How to host an au pair from outside the EU, EFTA or EEA

If your au pair is not a citizen of an EU, EFTA or EEA state, they need, among other things, a residence permit to become an au pair in Norway. This page provides you with information on what your au pair needs to take care of and how you can help.

Please click here if your au pair is a citizen of the EU, EFTA or EEA.

Should your au pair come from AustraliaNew Zealand or Canada, they may apply for a Working Holiday visa to become an au pair in Norway.

Register as a family

How to host an au pair in Norway – step by step

Step 1: Your au pair needs a valid passport

An au pair from outside the EU, EFTA or EEA may neither enter Norway nor apply for a residence permit if they do not possess a valid passport. Therefore, you should ask your au pair whether their passport is still valid.

Step 2: Send the signed au pair contract to your au pair

In order to apply for the residence permit (step 3), your au pair needs a valid au pair contract. The contract must be completed and signed by both you and your au pair. It also needs to include the au pair's duties. Each of you should keep one signed copy.

Step 3: The au pair applies for the residence or work permit

Your au pair needs a residence permit to become an au pair in Norway. The corresponding application form includes the application for the work permit. In addition to the application form, your au pair needs to hand in the following documents:

  • a valid passport
  • the standard contract for au pairs signed by both you and your au pair
  • proof of your nationality as a host family (for instance, copies of your passports)
  • a copy of the au pair's passport (should they already be in Norway, their passport or corresponding document should contain the entry date.)
  • a Norwegian or English translation of all documents
  • a passport photo which complies with certain criteria

In addition, the au pair needs to pay a fee.

In addition to the above mentioned documents, the au pair may be required to hand in the following documents:

  • if your au pair applies for a residence permit from outside their home country: proof that they have been a legal resident of the corresponding country for the past six months
  • should you be a single parent: a document which proves to what extent (how much time) you are responsible for your child or children
  • if you apply on behalf of your au pair: a corresponding written authorisation from them

Should your au pair add copies of the above mentioned documents to their application, they will need to present the originals when handing in the application.

How au pairs hand in their application for a residence permit:

Outside of Norway, au pairs may hand in their application to a Norwegian embassy or consulate. This can either be in their home country or the country in which they have been a legal resident for the past six months. In some countries, applications may also be handed in at the Swedish or Danish embassy.

If your au pair is currently in Norway, they may possibly hand in the application on the spot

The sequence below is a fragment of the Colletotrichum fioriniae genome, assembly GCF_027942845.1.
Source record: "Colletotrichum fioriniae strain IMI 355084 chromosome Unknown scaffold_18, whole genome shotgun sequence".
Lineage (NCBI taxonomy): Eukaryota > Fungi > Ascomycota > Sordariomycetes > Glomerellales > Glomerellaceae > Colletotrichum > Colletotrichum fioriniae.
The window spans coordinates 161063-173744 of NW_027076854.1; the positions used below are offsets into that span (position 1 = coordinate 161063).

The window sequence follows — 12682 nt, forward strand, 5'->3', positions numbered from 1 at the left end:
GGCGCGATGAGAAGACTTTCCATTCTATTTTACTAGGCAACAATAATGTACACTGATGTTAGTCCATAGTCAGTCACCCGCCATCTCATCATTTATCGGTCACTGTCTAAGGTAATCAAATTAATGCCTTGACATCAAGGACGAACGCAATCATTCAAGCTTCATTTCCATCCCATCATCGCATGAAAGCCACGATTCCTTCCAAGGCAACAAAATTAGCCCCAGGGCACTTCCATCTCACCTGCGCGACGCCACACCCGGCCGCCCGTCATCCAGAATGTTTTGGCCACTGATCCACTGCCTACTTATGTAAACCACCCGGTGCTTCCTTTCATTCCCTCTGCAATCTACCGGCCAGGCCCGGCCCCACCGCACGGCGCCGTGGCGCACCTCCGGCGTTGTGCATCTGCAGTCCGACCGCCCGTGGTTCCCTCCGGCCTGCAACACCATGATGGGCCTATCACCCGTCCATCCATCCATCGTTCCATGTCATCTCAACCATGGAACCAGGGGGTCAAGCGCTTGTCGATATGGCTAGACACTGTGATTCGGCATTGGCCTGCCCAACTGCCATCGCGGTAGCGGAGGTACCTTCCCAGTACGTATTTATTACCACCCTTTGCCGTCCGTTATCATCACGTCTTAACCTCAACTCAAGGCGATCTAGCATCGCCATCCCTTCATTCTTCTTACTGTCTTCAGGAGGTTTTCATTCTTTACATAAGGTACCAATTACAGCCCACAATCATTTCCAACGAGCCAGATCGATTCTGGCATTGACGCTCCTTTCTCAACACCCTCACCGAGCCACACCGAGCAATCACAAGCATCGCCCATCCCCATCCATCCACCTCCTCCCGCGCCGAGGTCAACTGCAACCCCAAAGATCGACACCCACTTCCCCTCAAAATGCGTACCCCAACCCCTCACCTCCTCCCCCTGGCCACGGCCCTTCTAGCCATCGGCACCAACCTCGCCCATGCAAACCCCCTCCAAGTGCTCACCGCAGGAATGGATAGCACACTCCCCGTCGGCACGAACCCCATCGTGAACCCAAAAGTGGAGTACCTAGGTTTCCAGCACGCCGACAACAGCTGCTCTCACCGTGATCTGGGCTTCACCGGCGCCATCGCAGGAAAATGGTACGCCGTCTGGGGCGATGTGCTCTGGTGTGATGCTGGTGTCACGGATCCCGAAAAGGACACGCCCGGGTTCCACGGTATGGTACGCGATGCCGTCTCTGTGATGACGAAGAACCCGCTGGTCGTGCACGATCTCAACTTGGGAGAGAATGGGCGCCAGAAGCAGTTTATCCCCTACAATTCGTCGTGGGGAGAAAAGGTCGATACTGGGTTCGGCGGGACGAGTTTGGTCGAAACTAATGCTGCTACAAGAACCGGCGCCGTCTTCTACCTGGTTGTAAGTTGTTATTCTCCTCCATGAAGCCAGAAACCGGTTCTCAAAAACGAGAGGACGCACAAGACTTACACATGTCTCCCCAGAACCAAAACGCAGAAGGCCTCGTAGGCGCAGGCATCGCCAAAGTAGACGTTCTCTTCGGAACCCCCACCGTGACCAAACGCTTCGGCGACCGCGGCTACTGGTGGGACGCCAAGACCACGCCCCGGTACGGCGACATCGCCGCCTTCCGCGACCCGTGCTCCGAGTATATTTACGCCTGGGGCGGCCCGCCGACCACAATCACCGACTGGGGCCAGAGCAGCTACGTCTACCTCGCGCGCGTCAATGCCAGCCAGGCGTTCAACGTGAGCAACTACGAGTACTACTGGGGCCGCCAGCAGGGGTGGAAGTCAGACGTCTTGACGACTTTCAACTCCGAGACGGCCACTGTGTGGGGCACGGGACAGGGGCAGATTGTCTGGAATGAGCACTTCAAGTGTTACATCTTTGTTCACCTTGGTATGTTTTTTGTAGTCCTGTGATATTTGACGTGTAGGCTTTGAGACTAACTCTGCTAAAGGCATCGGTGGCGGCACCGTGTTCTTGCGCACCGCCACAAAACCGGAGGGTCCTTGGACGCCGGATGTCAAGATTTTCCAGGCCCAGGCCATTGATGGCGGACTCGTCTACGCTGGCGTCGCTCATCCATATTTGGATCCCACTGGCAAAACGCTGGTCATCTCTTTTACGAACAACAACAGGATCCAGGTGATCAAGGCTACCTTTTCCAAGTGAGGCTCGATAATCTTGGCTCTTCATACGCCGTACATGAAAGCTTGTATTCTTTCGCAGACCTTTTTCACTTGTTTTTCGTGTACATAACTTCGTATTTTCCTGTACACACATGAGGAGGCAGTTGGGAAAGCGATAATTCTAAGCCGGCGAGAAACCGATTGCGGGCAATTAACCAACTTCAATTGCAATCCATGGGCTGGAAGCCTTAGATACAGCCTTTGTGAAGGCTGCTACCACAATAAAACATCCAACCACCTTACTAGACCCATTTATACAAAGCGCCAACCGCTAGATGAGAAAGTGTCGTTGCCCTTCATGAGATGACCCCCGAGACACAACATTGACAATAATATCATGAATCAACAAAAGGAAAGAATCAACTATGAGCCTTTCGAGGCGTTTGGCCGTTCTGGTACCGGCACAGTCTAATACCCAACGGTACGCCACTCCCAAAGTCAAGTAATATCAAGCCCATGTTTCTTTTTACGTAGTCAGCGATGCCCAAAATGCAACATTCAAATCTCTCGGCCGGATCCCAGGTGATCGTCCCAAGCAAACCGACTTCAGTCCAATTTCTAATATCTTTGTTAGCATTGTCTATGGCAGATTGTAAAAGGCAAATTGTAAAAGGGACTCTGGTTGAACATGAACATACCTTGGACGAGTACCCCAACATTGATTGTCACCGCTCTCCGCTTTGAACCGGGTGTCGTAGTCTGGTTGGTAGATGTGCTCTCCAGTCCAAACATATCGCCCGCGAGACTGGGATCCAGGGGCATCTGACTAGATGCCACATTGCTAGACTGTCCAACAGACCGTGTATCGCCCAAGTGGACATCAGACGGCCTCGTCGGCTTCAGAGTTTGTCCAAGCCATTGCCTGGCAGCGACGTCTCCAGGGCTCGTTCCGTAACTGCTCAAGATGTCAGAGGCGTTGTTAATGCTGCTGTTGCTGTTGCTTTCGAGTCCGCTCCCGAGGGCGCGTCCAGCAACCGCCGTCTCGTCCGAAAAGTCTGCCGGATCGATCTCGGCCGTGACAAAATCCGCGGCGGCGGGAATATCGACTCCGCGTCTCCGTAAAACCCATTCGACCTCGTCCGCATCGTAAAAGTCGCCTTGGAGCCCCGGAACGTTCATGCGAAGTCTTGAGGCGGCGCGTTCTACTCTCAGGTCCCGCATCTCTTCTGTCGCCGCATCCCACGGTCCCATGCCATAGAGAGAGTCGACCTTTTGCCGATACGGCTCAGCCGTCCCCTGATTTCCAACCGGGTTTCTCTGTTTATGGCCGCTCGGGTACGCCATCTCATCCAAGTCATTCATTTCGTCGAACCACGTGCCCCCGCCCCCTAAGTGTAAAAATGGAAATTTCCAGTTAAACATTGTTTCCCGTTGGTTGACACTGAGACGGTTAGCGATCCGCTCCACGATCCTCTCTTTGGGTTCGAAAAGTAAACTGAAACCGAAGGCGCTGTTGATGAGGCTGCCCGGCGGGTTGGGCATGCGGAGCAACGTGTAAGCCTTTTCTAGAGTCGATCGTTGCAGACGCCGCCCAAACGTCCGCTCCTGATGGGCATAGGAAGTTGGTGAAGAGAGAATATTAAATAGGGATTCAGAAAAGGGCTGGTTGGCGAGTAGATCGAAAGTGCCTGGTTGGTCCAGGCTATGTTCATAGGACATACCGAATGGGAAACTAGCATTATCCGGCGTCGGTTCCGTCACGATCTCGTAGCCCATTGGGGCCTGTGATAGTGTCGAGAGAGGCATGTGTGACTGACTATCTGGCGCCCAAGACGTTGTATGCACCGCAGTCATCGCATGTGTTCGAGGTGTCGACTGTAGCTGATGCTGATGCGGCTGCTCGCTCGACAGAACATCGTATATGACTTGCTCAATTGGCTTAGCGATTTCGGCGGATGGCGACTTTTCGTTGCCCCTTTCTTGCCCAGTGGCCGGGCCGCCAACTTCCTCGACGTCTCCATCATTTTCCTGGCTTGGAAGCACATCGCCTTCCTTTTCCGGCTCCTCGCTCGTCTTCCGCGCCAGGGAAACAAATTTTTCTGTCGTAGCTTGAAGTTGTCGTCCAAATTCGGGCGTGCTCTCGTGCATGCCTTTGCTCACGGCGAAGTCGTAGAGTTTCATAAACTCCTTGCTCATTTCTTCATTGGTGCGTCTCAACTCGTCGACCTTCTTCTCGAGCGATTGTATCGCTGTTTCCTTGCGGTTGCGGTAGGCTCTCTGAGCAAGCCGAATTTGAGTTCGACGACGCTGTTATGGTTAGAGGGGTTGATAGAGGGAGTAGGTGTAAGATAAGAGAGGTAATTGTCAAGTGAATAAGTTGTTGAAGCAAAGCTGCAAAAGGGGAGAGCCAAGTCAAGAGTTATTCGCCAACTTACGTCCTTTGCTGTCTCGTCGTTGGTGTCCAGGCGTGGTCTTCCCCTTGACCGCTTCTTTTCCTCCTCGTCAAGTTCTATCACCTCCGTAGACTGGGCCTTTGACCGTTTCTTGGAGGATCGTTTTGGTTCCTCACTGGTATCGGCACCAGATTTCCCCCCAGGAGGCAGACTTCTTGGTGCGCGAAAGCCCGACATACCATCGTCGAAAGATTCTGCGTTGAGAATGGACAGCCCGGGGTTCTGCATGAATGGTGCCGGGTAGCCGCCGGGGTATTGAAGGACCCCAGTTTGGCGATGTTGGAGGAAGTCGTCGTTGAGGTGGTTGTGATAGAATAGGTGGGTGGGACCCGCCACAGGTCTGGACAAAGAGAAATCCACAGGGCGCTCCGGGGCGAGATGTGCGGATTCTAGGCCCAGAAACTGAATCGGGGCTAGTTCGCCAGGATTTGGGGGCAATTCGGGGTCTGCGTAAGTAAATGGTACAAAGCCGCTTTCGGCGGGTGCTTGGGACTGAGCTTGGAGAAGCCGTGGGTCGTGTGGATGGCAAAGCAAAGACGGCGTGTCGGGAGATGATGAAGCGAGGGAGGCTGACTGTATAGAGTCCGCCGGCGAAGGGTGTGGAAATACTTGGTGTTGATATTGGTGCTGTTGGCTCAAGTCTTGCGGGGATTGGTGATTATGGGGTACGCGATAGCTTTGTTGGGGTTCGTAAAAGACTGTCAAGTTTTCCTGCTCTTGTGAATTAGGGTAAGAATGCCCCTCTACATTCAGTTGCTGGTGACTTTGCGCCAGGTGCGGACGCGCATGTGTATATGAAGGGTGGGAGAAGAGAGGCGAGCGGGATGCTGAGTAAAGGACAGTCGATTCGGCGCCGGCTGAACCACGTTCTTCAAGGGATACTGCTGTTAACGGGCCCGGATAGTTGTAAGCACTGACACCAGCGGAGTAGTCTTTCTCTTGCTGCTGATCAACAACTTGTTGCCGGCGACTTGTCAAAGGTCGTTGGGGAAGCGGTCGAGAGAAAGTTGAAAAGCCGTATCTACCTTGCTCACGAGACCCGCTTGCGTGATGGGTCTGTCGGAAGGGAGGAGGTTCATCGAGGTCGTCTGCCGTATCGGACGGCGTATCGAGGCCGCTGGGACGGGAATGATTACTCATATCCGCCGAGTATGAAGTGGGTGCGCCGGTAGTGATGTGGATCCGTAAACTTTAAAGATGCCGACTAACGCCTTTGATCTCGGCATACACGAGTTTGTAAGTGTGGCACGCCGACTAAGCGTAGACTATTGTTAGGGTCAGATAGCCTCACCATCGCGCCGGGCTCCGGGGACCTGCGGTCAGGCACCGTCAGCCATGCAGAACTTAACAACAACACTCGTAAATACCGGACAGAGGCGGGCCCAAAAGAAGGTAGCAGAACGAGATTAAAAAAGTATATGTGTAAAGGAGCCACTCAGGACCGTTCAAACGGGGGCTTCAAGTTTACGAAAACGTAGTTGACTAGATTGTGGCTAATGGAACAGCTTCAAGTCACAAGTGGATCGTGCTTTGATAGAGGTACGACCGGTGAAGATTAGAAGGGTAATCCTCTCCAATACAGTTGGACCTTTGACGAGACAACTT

If your au pair hands in the application in Norway or via a Norwegian embassy, they should do so online. During the online registration, the au pair also arranges an appointment with the police or an embassy to hand in their passport and other necessary documents.

If the au pair applies for their residence permit through a Swedish or Danish embassy, they need to use the written application form. The au pair also needs to contact the embassy to arrange an appointment for handing in their passport and other necessary documents. 

Au pairs in Norway may stay in the country for a maximum of two years. However, the residence permit is only issued for the duration of employment. During this period, your au pair may leave and enter Norway as often as desired.

Is your au pair a citizen of the Philippines? In this case, they need a visa and probably more documents to become an au pair in Norway. Please contact the Norwegian embassy in the Philippines or the Philippine embassy in Norway for more information.

Step 4: Your au pair needs a residence card

After the au pair's application for the residence permit has been approved, they receive a letter asking them to take care of the so-called residence card. It proves that the au pair is a legal resident in Norway. As soon as the au pair has received this letter, they must apply to the Norwegian police who will take their fingerprints and photo. Approximately 10 days later, the au pair will receive the residence card. 

Step 5: Arrange an appointment at the doctors for your au pair

According to Norwegian law, au pairs from outside the EU, EFTA and EEA must take a tuberculosis test. Host families should arrange an appointment within the first two days of their au pairs' arrival, as the test should be carried out before the au pair starts taking care of the children.

Au pairs from the USA, Canada, New Zealand, Australia or Japan do not need to take a tuberculosis test.

We are continually researching and updating our host country information, but cannot guarantee that all material provided is complete and correct. If you notice gaps or inaccuracies, we would like to hear from you.

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